Who’s to blame for last week’s flooding?


A week after major flooding around the country but especially in Casablanca, even Le Matin is critical of the city’s and the Wilaya’s (county, kind of?) “non-strategy” in the face of natural disaster.

Mayor Sajid continues to say not only that the city couldn’t have prepared for last week’s flooding, but that a plan cannot be put in place: “We can’t anticipate these kinds of situations.” (“On ne peut pas se projeter dans des situations pareilles.”)

Not true, according to an opinion piece on the same day in Le Matin by Youssef Chiheb, director of the “Urban Social Engineering” Masters program at l’Université Paris XIII. He suggests adding a disaster plan into the Plans de Développement Communaux (PDC) of every Moroccan city, similar to protocols put in place in Romania, Malaysia, and Indonesia.

Although Chiheb’s piece overtly offers suggestions for a better disaster response on the part of the city, what’s most striking about his piece is his criticism of the residents who make the exact same claim: that the government’s response to last week’s floods fell short.

“The fly-by reports on television or in the press show the same images of devastation, disorganization, impotence of municipal authorities and improvisation of state services. These same sources summarize a public opinion that is always demanding of and accusing, whether rightly or wrongly, the authorities. “There has to…All we need is to…It’s the state who…It’s the elected representatives who…”. Here is a discourse that is obsolete, conformist and sterile because it never accounts for individual responsibility in this recurring disaster. If the evacuation channels for rainwater are inadequate because they’re dilapidated and outdated, it’s also the fault of the populace, who fills and blocks the gutters with food waste. In every neighborhood, the gutters are clogged. Water flowing in the streets accumulates and follows topographical inclines. As a result, large avenues, radials, and highways on an incline become the [hydrographical] beds of artificial streams.” (emphasis mine)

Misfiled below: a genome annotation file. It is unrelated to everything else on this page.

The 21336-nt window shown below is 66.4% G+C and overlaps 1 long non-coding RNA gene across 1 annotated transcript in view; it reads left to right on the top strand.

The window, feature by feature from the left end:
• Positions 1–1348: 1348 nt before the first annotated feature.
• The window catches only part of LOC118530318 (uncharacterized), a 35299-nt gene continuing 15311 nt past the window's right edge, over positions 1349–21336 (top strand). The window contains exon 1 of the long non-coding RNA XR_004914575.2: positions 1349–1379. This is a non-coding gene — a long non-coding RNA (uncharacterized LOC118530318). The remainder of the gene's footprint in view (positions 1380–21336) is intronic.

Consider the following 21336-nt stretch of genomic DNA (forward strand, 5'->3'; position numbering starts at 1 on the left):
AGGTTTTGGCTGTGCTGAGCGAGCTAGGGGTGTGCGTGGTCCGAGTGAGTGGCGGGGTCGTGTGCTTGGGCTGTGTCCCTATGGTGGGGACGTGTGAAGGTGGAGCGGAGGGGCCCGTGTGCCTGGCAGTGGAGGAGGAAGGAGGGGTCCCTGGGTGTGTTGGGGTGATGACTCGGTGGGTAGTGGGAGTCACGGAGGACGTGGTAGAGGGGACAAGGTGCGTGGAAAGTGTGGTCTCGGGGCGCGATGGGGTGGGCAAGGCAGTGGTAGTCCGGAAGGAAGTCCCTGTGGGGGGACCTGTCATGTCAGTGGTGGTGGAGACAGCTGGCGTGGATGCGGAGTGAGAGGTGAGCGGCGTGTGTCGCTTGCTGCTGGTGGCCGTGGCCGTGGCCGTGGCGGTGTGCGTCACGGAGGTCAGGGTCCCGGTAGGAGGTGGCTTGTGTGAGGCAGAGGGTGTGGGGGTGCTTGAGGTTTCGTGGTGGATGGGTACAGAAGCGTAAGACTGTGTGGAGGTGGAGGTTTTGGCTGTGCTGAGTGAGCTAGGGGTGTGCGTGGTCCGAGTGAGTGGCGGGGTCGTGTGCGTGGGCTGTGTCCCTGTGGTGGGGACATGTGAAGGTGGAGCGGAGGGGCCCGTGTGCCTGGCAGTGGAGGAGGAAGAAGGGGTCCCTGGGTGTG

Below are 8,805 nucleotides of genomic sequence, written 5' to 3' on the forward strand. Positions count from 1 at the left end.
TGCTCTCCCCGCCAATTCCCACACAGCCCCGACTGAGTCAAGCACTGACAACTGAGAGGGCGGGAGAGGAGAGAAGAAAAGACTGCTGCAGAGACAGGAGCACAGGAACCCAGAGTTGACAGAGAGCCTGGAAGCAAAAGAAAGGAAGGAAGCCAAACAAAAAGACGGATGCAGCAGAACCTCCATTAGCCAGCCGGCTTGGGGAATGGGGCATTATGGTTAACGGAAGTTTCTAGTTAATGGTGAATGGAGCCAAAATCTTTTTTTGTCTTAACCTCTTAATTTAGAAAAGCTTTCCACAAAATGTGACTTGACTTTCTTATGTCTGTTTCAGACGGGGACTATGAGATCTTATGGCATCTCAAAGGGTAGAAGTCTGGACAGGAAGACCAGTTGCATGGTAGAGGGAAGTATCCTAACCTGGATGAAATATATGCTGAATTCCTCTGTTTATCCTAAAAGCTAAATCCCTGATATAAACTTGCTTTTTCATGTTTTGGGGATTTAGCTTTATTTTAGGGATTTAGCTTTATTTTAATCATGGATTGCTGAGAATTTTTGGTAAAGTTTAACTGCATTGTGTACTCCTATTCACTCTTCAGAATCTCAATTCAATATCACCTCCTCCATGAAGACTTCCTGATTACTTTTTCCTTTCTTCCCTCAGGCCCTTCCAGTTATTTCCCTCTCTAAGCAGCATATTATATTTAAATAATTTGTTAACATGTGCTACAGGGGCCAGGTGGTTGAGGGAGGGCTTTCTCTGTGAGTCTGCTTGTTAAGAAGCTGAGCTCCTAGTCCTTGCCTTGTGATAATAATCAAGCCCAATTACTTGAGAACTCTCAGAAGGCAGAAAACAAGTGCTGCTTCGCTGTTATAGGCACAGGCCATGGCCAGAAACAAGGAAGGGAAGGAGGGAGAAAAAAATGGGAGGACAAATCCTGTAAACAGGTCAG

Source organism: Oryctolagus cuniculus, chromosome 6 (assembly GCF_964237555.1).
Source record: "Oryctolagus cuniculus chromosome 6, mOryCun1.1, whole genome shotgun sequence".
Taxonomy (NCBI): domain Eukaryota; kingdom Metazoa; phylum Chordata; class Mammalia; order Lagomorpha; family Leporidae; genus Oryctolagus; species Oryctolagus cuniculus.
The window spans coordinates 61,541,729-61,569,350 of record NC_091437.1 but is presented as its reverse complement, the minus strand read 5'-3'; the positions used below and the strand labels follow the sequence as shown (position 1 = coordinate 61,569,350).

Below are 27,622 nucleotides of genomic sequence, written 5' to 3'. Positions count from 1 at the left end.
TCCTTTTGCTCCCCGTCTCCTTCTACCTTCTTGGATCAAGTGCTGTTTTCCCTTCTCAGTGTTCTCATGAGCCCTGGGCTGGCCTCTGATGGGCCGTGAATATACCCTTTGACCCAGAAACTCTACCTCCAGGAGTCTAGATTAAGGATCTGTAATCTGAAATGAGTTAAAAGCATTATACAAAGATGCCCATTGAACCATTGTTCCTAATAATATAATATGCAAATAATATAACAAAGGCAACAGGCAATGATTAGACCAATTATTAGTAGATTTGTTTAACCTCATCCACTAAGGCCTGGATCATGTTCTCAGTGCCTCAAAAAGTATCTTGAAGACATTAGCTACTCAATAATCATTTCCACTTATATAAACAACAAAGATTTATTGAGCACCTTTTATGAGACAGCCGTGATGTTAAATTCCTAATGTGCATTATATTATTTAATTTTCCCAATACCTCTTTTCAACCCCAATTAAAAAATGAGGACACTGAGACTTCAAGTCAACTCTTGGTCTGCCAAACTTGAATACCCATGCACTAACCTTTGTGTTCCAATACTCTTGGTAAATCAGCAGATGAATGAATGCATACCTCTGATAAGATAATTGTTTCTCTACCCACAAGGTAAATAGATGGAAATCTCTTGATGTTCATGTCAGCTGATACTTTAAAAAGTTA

Casablanca certainly has a waste disposal problem. No need to be a trained engineer to observe that there is a lot of trash in the street. But we’re not just talking “déchets agroalimentaires,” as Chiheb says, but also trash in garbage bags. Why is this distinction important? Because people aren’t just throwing their banana peels on the sidewalk, they’re also trying to dispose of trash in a more organized way.

Implicit in the whole “déchets agroalimentaires” comment is something I hear very often about Moroccan cities. In the past few decades, there’s been a huge influx of immigrants from the countryside: pronounced l3arobia, and often with a hint of contempt. Countryfolks think they can just live in the city the way they lived in the countryside, goes the common complaint, to the detriment of the entire city.

It would be disingenuous to say, for the sake of political correctness, that individual residents don’t have a responsibility to adjust their behavior. But if the municipality fails to provide support or even outreach, we can’t claim that residents are to blame. Especially since those who might be considered most “guilty” of disposing their trash in the street are likely also to be those who suffer the most when the streets flood.

To read more:
Le Conseil de la ville dépassé par les évènements (Le Matin, lundi 6 Décembre)
Opinions & Débats: La prévention contre les risques de catastrophes naturelles doit être intégrée dans les plans communaux évènements (Le Matin, lundi 6 Décembre)

See also earlier post: Casa, under water

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Filed under bidonvilles, Casablanca, Immigration, Morocco, urban development, Urban Morocco, urbanisation

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